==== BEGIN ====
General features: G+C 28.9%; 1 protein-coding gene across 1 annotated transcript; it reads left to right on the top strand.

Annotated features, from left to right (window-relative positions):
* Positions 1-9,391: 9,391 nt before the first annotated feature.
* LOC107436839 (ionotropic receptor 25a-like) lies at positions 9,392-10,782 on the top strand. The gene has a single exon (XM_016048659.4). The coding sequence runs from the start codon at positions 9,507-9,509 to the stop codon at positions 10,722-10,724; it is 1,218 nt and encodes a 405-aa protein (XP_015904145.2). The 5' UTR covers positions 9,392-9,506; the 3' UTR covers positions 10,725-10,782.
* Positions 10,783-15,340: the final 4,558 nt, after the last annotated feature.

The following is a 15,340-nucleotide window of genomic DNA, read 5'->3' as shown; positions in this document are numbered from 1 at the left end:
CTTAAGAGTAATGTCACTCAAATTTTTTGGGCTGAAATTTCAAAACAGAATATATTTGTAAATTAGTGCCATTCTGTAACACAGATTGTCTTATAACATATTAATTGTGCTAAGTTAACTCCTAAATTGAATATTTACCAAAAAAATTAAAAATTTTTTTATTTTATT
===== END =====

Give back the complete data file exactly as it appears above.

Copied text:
General features: G+C 28.9%; 1 protein-coding gene across 1 annotated transcript; it reads left to right on the top strand.

Annotated features, from left to right (window-relative positions):
* Positions 1-9,391: 9,391 nt before the first annotated feature.
* LOC107436839 (ionotropic receptor 25a-like) lies at positions 9,392-10,782 on the top strand. The gene has a single exon (XM_016048659.4). The coding sequence runs from the start codon at positions 9,507-9,509 to the stop codon at positions 10,722-10,724; it is 1,218 nt and encodes a 405-aa protein (XP_015904145.2). The 5' UTR covers positions 9,392-9,506; the 3' UTR covers positions 10,725-10,782.
* Positions 10,783-15,340: the final 4,558 nt, after the last annotated feature.

The following is a 15,340-nucleotide window of genomic DNA, read 5'->3' as shown; positions in this document are numbered from 1 at the left end:
CTTAAGAGTAATGTCACTCAAATTTTTTGGGCTGAAATTTCAAAACAGAATATATTTGTAAATTAGTGCCATTCTGTAACACAGATTGTCTTATAACATATTAATTGTGCTAAGTTAACTCCTAAATTGAATATTTACCAAAAAAATTAAAAATTTTTTTATTTTATT